Water Ways

By Ray Pendleton

Saturday, May 5, 2001

Privatization bill could
make a big splash

THREE weeks ago, in response to a query from the boaters' lobbying organization BOATS/HAWAII, I wrote of the absence of any marina privatization issues in Senate Bill 755.

You may remember, it was a proposal to allow the Department of Transportation and the Department of Lands and Natural Resources to enter into "capital advancement contracts" with private developers. As noted, the measure was about obtaining limited private funding for public construction projects.

As it turned out, both BOATS/HAWAII and I were looking at the wrong bill for language that might create some sort of marina privatization.

Senate Bill 1096, which the legislature passed last week, was the real vehicle for privatization, and it threatens to bring about the biggest change to recreational boating in Hawaii since the end of World War II.

If, or when Governor Cayetano signs it into law, SB 1096 will, among other things, "give state and county agencies the discretion to determine whether it is in the public's interest to allow a private contractor to provide necessary services."

There is clearly no mention of small boat harbor or marina operations in the bill.

Indeed, the bill states its first purpose as: "Addressing and resolving the uncertainty that the Hawaii Supreme Court's decision in Konno vs. County of Hawaii generated regarding government's ability to rely upon the private sector for services government needs or is required to provide."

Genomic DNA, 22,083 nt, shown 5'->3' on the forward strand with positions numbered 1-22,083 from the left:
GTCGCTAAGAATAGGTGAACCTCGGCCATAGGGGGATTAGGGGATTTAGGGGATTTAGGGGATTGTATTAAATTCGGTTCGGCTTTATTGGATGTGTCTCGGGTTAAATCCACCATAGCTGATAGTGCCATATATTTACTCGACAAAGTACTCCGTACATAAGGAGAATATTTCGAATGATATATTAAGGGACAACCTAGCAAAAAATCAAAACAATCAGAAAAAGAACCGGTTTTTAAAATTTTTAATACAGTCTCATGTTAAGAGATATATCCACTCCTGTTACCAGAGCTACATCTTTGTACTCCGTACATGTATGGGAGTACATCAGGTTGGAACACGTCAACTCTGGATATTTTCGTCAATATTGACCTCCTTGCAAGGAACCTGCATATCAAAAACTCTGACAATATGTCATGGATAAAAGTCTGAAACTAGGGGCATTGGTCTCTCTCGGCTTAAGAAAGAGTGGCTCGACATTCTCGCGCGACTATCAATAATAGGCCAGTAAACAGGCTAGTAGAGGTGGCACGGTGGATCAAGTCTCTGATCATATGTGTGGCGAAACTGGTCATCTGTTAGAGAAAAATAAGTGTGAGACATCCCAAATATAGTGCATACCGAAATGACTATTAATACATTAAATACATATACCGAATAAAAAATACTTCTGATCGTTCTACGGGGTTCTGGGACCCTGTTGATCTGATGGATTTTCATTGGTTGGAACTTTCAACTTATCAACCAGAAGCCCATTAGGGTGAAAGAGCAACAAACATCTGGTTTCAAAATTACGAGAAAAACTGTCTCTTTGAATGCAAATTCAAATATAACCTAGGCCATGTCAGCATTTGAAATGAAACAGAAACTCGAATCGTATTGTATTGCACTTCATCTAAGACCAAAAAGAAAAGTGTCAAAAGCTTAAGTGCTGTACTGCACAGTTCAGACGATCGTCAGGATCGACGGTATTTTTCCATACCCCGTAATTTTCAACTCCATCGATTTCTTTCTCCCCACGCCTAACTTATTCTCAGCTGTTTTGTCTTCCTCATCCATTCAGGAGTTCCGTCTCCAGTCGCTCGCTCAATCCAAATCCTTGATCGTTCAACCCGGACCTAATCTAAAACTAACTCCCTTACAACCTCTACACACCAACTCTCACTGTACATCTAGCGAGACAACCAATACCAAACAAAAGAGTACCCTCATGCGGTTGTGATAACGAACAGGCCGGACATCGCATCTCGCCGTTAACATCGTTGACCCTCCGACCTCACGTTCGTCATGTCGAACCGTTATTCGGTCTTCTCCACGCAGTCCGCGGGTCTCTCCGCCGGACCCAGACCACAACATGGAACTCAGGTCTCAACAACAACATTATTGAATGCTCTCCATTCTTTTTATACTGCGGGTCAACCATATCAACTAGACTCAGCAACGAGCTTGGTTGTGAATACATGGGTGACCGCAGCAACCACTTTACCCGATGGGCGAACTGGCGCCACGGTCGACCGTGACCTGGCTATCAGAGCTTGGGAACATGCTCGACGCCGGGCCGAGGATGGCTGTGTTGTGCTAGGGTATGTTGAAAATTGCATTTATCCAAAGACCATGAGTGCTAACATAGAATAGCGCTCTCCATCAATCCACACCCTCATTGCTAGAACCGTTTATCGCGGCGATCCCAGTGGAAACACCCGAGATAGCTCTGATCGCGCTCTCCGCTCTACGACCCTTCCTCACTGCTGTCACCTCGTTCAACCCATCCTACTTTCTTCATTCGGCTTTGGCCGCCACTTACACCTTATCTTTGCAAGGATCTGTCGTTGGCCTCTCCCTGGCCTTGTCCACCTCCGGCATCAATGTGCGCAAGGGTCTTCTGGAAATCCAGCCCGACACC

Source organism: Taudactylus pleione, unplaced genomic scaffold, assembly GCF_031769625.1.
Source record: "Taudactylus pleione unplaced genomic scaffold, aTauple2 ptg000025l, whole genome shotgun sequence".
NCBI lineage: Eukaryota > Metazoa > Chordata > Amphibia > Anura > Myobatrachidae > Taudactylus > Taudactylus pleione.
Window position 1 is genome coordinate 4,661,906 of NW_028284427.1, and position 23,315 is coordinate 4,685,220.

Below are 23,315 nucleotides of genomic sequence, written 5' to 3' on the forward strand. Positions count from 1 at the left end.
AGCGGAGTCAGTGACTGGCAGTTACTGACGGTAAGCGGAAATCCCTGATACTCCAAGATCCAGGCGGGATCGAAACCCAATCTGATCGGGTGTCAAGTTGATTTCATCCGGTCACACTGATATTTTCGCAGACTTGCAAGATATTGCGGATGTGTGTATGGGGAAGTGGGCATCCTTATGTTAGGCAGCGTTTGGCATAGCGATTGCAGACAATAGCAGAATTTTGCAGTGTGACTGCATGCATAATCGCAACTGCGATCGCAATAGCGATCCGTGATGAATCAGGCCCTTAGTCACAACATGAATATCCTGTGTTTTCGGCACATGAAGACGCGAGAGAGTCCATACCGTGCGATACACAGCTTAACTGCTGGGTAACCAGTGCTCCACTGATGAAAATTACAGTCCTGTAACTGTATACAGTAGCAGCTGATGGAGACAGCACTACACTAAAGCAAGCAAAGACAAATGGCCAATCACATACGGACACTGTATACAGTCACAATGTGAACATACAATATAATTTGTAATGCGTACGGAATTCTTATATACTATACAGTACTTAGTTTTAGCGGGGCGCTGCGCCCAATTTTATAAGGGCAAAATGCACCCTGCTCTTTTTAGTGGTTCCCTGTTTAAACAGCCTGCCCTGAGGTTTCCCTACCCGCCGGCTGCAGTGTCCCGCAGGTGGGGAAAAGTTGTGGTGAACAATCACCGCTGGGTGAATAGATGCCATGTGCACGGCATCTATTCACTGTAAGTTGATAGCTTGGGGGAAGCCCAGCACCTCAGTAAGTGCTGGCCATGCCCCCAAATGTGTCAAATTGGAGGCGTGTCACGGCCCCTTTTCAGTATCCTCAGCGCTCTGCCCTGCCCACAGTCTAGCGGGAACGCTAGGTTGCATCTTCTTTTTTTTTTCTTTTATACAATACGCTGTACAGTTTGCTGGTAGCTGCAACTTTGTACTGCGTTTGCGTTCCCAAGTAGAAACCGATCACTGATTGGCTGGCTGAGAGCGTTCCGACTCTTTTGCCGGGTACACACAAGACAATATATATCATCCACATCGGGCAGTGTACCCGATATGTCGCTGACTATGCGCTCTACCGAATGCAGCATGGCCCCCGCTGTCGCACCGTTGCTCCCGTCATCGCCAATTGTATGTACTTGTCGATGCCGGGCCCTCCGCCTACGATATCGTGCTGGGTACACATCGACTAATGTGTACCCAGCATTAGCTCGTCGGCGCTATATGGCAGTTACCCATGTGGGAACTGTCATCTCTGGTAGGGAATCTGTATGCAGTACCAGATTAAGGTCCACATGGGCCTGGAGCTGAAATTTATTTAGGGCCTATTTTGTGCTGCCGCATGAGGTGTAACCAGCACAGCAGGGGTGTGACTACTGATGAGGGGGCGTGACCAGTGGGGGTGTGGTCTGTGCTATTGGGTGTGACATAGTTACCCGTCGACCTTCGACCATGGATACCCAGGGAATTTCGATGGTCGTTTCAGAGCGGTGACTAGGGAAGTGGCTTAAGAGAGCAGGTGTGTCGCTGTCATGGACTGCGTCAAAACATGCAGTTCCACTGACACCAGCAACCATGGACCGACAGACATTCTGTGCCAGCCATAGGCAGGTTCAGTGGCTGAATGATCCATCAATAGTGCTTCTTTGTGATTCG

The case Konno vs. County of Hawaii involved the use of a private contractor for a landfill operation.

Basically, the court did not find fault with privatization per se. But it did point out it was up to the legislature to make laws that allow for services to be provided by sources other than civil servants, who had customarily and historically provided them.

APPARENTLY, SB 1096 does just that, for it states: "Nothing, including ... applicable civil service law and customary or historical past practices, shall be deemed to prevent, restrict, diminish, condition, limit, or otherwise qualify the authority of the state or a county to enter into a contract with a private entity for the provision of services ..."

The legislature addressed the need for such a law by noting that "providing public sector management with a full complement of management tools to choose from ... namely, privatization, managed competition, and experimental modernization projects ... affords (it) a vast array of options to achieve its goal of government efficiency."

Assuming the bill does become law, I doubt it will be long before the DLNR's Division of Boating and Ocean Recreation begins to use privatization as its new "management tool."

And, given DBOR's apparent inability to effectively manage its statewide "small boat harbor" system - as the state auditor has repeatedly pointed out - and the current dilapidated state of its marinas, it shouldn't come as any big surprise if or when it does.

The only question then would be whether there are any companies out there willing to take on the monumental task of bringing our marinas up to anything close to the average standards found in most mainland harbors.

Ray Pendleton is a free-lance writer based in Honolulu.
His column runs Saturdays in the Star-Bulletin.
He can be reached by e-mail at

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